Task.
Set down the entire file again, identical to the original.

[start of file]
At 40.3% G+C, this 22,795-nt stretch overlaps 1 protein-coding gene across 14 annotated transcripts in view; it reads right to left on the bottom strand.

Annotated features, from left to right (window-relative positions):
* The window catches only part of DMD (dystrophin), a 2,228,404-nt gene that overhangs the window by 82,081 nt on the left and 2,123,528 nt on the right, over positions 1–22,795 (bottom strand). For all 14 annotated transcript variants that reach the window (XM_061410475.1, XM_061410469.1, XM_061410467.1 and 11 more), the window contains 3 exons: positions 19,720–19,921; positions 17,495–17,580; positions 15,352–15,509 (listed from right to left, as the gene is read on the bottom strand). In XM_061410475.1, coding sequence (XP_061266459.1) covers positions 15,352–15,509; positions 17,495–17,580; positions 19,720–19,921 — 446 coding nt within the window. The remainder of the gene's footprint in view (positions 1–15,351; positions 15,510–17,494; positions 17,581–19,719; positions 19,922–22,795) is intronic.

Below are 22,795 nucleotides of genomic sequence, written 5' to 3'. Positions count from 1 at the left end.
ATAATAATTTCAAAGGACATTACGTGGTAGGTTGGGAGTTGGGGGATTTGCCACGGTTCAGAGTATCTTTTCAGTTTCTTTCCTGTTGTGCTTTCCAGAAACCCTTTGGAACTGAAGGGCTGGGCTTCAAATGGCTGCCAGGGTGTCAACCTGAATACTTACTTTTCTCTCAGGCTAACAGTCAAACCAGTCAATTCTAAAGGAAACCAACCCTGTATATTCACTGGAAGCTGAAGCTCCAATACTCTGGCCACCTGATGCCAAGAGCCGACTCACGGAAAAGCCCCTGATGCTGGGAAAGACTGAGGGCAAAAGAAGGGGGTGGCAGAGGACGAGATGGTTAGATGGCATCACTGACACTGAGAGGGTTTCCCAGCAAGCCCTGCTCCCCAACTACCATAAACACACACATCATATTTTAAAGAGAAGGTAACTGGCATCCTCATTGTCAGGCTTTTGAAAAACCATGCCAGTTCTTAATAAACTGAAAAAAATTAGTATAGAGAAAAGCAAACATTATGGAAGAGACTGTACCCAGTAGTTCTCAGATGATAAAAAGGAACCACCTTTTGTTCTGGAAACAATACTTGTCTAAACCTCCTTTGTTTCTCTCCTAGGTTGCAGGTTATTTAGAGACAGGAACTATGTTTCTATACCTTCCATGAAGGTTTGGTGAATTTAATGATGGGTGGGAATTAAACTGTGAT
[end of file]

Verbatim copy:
At 40.3% G+C, this 22,795-nt stretch overlaps 1 protein-coding gene across 14 annotated transcripts in view; it reads right to left on the bottom strand.

Annotated features, from left to right (window-relative positions):
* The window catches only part of DMD (dystrophin), a 2,228,404-nt gene that overhangs the window by 82,081 nt on the left and 2,123,528 nt on the right, over positions 1–22,795 (bottom strand). For all 14 annotated transcript variants that reach the window (XM_061410475.1, XM_061410469.1, XM_061410467.1 and 11 more), the window contains 3 exons: positions 19,720–19,921; positions 17,495–17,580; positions 15,352–15,509 (listed from right to left, as the gene is read on the bottom strand). In XM_061410475.1, coding sequence (XP_061266459.1) covers positions 15,352–15,509; positions 17,495–17,580; positions 19,720–19,921 — 446 coding nt within the window. The remainder of the gene's footprint in view (positions 1–15,351; positions 15,510–17,494; positions 17,581–19,719; positions 19,922–22,795) is intronic.

Below are 22,795 nucleotides of genomic sequence, written 5' to 3'. Positions count from 1 at the left end.
ATAATAATTTCAAAGGACATTACGTGGTAGGTTGGGAGTTGGGGGATTTGCCACGGTTCAGAGTATCTTTTCAGTTTCTTTCCTGTTGTGCTTTCCAGAAACCCTTTGGAACTGAAGGGCTGGGCTTCAAATGGCTGCCAGGGTGTCAACCTGAATACTTACTTTTCTCTCAGGCTAACAGTCAAACCAGTCAATTCTAAAGGAAACCAACCCTGTATATTCACTGGAAGCTGAAGCTCCAATACTCTGGCCACCTGATGCCAAGAGCCGACTCACGGAAAAGCCCCTGATGCTGGGAAAGACTGAGGGCAAAAGAAGGGGGTGGCAGAGGACGAGATGGTTAGATGGCATCACTGACACTGAGAGGGTTTCCCAGCAAGCCCTGCTCCCCAACTACCATAAACACACACATCATATTTTAAAGAGAAGGTAACTGGCATCCTCATTGTCAGGCTTTTGAAAAACCATGCCAGTTCTTAATAAACTGAAAAAAATTAGTATAGAGAAAAGCAAACATTATGGAAGAGACTGTACCCAGTAGTTCTCAGATGATAAAAAGGAACCACCTTTTGTTCTGGAAACAATACTTGTCTAAACCTCCTTTGTTTCTCTCCTAGGTTGCAGGTTATTTAGAGACAGGAACTATGTTTCTATACCTTCCATGAAGGTTTGGTGAATTTAATGATGGGTGGGAATTAAACTGTGAT